Barack Obama urges next US president Donald Trump to stand up to Russia
President Barack Obama has expressed hope that President-elect Donald Trump would stand up to Russia when it deviates from US "values and international norms".
Mr Obama, in a joint news conference with German chancellor Angela Merkel during his final presidential visit to Germany, said he does not expect Mr Trump to "follow exactly our blueprint or our approach".
He said he is hopeful that Mr Trump will pursue constructive policies that defend democratic values and the rule of law.
He said the next president should not "simply take a real-politik approach and suggest that if we just cut some deals with Russia, even if it hurts people or even if it violates international norms or even if it leaves smaller countries vulnerable or creates long-term problems in regions like Syria, that we just do whatever's convenient at the time".
Mr Obama began his presidency with a goal to "reset" ties with Russia, but they eventually plunged to the lowest point since the Cold War over conflicts in Ukraine and Syria.
Mr Trump has spoken favourably of Russian president Vladimir Putin. But he has outlined few specifics as to how he would go about recalibrating ties with the counry.
Mrs Merkel, for her part, said she was approaching the incoming Trump administration with "an open mind" and was encouraged that the presidential process in the US was "working smoothly" so far.
In Germany, officials hope the change in presidents will not bring about a significant shift in relations between the two nations or the Nato alliance.
Mrs Merkel worked well with president George W Bush before Mr Obama's election.
She talked with Mr Trump by phone after his election, offering him Germany's "close cooperation," but emphasising it would be on the basis of shared values of "democracy, freedom, respect for the law and for the dignity of human beings, independently of origin, skin colour, religion, gender, sexual orientation or political views".
A joint opinion piece by Mr Obama and Mrs Merkel in business magazine WirtschaftsWoche seemed directed as much at the incoming Trump administration in the US as at European nations.
In it, the two leaders stressed that the "underlying bedrock of our shared values is strong" even if the pursuit of common goals is sometimes gone about differently.
Mr Obama and Mrs Merkel noted that European Union-US trade was the largest between any two partners worldwide, and emphasised that the trans-Atlantic friendship has helped forge a climate accord, provide help for refugees worldwide, form a collective defence under Nato, and strengthen the global fight against the Islamic State extremist group.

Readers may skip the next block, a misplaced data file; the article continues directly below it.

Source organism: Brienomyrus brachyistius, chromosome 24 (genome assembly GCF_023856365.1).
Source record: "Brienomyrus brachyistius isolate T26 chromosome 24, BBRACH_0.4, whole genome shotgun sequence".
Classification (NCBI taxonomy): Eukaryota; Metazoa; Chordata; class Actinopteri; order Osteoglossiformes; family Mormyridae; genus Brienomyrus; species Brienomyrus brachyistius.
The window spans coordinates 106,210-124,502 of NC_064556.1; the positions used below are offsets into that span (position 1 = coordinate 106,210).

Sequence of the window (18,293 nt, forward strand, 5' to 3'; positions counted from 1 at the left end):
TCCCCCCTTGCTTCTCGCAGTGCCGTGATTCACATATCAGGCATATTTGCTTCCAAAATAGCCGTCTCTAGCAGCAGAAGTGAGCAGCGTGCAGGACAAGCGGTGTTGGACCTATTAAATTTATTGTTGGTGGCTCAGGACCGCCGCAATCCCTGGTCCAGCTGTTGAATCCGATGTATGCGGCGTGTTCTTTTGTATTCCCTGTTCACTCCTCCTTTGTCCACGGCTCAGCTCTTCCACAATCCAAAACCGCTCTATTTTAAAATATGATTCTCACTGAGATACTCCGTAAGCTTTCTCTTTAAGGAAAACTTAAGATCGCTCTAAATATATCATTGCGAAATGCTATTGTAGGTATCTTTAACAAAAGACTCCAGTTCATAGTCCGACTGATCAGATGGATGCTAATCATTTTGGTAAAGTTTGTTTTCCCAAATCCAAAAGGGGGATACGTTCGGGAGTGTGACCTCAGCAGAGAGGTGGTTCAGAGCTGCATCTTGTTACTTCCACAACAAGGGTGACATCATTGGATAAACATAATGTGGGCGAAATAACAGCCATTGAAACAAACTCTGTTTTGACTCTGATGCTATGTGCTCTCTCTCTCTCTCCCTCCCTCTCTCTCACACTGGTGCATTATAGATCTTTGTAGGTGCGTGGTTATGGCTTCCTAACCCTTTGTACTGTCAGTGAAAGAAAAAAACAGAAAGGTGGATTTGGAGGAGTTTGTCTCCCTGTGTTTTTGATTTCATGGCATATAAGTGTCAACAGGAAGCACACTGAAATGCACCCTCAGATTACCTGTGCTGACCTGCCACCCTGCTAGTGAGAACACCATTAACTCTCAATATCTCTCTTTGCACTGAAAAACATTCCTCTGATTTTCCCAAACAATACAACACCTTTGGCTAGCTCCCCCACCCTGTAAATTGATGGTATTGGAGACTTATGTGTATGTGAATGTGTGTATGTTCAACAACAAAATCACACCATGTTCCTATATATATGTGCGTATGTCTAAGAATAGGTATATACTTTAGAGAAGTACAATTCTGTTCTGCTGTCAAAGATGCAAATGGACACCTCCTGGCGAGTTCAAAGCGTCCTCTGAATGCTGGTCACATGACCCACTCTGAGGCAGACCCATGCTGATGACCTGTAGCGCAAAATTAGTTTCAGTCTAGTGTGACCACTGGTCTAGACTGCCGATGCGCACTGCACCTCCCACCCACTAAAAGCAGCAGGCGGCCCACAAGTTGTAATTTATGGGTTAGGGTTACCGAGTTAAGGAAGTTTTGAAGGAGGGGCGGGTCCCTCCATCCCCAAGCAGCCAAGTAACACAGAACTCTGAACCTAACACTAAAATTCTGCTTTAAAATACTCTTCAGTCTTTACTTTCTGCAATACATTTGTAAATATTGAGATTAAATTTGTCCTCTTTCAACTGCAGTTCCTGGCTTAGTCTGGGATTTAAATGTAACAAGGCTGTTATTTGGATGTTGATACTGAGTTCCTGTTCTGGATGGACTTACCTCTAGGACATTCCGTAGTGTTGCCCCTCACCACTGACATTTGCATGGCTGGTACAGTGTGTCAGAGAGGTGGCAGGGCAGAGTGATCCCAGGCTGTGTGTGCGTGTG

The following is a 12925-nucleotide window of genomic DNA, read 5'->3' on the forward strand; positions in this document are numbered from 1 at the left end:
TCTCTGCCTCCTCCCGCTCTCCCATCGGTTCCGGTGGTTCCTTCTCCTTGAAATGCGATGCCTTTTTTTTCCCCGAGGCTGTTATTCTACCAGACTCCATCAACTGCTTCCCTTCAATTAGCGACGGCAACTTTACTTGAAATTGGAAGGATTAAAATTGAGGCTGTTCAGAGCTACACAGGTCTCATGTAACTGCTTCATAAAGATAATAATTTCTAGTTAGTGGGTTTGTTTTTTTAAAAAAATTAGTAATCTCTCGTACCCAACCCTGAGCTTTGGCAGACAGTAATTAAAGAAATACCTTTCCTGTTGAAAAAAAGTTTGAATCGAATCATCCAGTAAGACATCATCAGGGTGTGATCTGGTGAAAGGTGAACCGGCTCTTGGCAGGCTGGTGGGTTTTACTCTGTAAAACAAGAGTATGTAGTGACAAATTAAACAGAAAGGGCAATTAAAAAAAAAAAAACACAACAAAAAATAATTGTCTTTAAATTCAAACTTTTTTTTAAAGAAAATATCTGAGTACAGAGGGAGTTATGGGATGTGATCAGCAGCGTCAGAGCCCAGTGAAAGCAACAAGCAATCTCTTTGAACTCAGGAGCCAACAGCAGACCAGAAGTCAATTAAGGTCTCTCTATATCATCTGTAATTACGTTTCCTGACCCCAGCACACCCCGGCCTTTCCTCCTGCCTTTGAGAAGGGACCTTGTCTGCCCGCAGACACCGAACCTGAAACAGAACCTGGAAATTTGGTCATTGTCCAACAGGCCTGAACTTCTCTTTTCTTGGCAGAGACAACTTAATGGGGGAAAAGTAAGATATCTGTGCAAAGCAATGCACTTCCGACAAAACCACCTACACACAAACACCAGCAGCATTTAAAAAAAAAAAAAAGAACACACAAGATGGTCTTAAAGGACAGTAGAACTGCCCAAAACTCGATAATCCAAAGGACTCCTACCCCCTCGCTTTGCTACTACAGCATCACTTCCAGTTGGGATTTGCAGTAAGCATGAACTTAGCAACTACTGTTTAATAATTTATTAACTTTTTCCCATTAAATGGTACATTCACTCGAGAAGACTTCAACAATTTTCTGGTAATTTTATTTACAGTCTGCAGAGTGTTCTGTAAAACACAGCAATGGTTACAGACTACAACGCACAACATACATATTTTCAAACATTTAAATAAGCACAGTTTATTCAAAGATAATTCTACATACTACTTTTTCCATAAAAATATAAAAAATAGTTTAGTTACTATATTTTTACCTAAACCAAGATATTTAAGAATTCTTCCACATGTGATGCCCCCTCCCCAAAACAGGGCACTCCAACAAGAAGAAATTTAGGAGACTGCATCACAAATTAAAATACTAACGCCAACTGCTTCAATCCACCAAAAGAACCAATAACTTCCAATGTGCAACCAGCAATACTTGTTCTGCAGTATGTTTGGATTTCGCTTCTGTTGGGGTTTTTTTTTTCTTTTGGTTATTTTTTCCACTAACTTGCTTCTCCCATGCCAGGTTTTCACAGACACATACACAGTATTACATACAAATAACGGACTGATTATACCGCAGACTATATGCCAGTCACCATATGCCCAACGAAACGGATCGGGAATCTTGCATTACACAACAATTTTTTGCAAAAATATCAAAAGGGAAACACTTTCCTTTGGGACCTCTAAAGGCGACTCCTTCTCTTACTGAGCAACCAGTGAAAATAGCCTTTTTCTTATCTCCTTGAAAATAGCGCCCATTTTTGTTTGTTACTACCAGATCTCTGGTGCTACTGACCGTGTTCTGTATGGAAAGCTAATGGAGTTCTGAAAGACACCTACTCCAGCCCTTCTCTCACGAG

Mr Trump, in contrast, has called climate change a "hoax" and said the climate accord should be renegotiated.
He promised to tighten rules for accepting refugees, complained the US was paying more than its share to support Nato and has sharply criticised the US strategy for fighting IS.
Mrs Merkel and Mr Obama have enjoyed a close relationship over the years, and he seems to be counting on the German leader's strength to help counter the isolationist tone voiced by Mr Trump during the election campaign.
The mood for Mr Obama's latest visit was significantly tamped down compared with his first visit to the German capital in 2008.
Then some 200,000 exuberant fans packed the road between the landmark Brandenburg Gate and Victory Column to hear the then-candidate, in a speech that solidified his place on the world stage.
Mr Obama told Berliners then that progress requires sacrifice and shared burdens among allies.
"That is why America cannot turn inward," Mr Obama told the cheering crowd. "That is why Europe cannot turn inward."
Eight years later, his words seem to have foreshadowed the nationalist, isolationist forces gaining traction in some parts of Europe and punctuated by Mr Trump's victory in the US election.
In Berlin, Mr Obama will also meet the leaders of France, Italy, Spain and Britain. His last stop on his final foreign tour will be Peru over the weekend.